(NEW YORK) — Why did the pedestrians cross the road? Before they got to the other side, they likely pressed crosswalk buttons. But in Dallas and New York City, walkers who pushed the metal buttons likely pushed placebos that did nothing to influence traffic patterns.
Only about 9 percent of crosswalk buttons in New York actually work, a New York City Department of Transportation spokeswoman told ABC News.
“The majority of traffic signals in New York are programmed with a fixed-time operation so the ‘walk’ message is displayed automatically during each phase of the signal cycle,” the spokeswoman said. “Citywide, there are about 100 active push-to-cross pedestrian buttons.”
Those 100 active buttons are referred to as “actuated” pedestrian signals, she said.
“At intersections where buttons are no longer functional, the ‘walk’ message still gets displayed since the signal operates on a regular interval,” she said.
New York City’s Department of Transportation estimated there were about 1,000 intersections with “decommissioned buttons.”
“These are removed when capital projects are scheduled for locations that include them or these intersections undergo other modifications,” the spokeswoman said.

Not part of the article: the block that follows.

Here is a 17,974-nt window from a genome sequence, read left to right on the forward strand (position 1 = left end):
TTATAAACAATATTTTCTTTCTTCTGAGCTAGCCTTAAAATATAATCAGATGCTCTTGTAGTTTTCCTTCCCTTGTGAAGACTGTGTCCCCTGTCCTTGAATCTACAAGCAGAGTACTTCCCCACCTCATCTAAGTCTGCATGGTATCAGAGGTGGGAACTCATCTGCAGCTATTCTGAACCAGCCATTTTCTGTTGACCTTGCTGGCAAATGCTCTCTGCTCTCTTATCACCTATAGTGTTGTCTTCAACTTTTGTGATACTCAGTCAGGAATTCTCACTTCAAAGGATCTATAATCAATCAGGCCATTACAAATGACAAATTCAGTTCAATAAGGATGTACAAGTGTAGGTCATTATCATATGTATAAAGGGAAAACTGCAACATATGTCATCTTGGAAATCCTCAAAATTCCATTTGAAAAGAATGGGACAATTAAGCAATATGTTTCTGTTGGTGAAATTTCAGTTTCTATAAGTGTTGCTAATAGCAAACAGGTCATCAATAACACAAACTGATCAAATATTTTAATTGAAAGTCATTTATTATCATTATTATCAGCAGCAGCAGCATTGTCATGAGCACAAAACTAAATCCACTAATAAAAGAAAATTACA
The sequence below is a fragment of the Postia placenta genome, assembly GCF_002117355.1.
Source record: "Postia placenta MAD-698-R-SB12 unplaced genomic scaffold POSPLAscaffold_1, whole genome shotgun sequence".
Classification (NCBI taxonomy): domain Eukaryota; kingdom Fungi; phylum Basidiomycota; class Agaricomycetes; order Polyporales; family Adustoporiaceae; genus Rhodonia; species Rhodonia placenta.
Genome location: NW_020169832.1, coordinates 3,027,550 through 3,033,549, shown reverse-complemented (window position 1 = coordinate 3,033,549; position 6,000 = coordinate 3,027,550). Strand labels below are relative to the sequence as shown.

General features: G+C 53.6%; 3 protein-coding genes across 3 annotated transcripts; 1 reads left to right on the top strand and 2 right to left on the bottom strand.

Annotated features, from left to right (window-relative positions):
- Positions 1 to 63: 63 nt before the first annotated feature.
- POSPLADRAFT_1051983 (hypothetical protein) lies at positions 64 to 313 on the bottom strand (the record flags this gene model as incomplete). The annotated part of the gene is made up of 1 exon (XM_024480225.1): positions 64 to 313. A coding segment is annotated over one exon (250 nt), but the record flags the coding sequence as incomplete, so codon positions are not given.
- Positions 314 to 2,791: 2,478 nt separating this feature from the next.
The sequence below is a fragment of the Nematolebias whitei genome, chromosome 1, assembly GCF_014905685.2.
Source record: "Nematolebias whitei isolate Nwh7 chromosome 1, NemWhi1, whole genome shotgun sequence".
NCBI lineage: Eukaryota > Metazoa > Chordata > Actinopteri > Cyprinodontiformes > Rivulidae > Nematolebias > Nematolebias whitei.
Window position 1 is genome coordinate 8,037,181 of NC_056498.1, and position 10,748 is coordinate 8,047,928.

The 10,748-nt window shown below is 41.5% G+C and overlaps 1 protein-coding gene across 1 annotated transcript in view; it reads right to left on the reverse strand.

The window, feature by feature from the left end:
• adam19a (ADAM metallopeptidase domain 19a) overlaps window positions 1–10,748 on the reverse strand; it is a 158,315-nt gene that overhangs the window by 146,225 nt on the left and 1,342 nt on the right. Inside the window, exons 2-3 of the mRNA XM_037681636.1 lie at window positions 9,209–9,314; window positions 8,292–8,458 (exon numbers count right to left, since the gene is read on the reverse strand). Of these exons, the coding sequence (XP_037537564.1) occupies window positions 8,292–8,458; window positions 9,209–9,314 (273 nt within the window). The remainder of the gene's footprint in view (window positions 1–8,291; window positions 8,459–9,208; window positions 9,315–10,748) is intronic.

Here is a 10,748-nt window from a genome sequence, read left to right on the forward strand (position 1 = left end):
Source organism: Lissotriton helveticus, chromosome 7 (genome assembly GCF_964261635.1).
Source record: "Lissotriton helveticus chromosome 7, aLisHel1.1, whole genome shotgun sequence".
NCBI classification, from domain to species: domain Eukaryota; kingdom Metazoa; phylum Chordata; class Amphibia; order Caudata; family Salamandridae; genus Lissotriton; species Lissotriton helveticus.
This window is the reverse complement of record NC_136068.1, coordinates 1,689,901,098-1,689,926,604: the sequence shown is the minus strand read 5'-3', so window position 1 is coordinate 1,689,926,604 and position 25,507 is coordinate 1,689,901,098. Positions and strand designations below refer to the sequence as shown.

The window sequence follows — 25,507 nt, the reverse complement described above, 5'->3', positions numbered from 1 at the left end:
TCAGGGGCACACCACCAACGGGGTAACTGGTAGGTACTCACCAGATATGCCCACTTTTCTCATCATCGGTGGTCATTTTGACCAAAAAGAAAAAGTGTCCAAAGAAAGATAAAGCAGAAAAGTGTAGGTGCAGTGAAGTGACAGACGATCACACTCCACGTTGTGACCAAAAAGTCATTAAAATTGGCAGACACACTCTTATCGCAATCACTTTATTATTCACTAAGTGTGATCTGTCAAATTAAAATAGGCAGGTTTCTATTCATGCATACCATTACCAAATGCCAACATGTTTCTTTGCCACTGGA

In Dallas, nearly all of the 200 traffic signals operate on a pre-timed basis, so hitting crosswalk buttons do nothing, the Dallas Morning News reported on Wednesday.
The ineffective or decommissioned buttons weren’t a surprise to an engineer for a crosswalk button manufacturer.
Zane Sapp, senior engineer from Campbell Company in Idaho, which sells the buttons to the cities through a distributor, said it’s up to cities to connect the buttons to the traffic signals.
Campbell Company manufactures all sorts of crosswalk buttons in the U.S. Some are marketed as audible buttons to inform the blind of the waiting time to cross the street.
“I would guess the majority of Americans don’t know how traffic signals work,” he told ABC News.
He suggested cities educate residents and visitors to improve the efficiency of transportation and movement.
In those intersections where crosswalk buttons do influence traffic, he said pushing multiple buttons to cross a street in different directions can slow drivers and pedestrians alike.
Cities can provide technology enhancements for impatient walkers, he said, including new buttons that provide an audio or visual confirmation such as a light that the press was registered.
He said, “People like to press buttons 20 times.”
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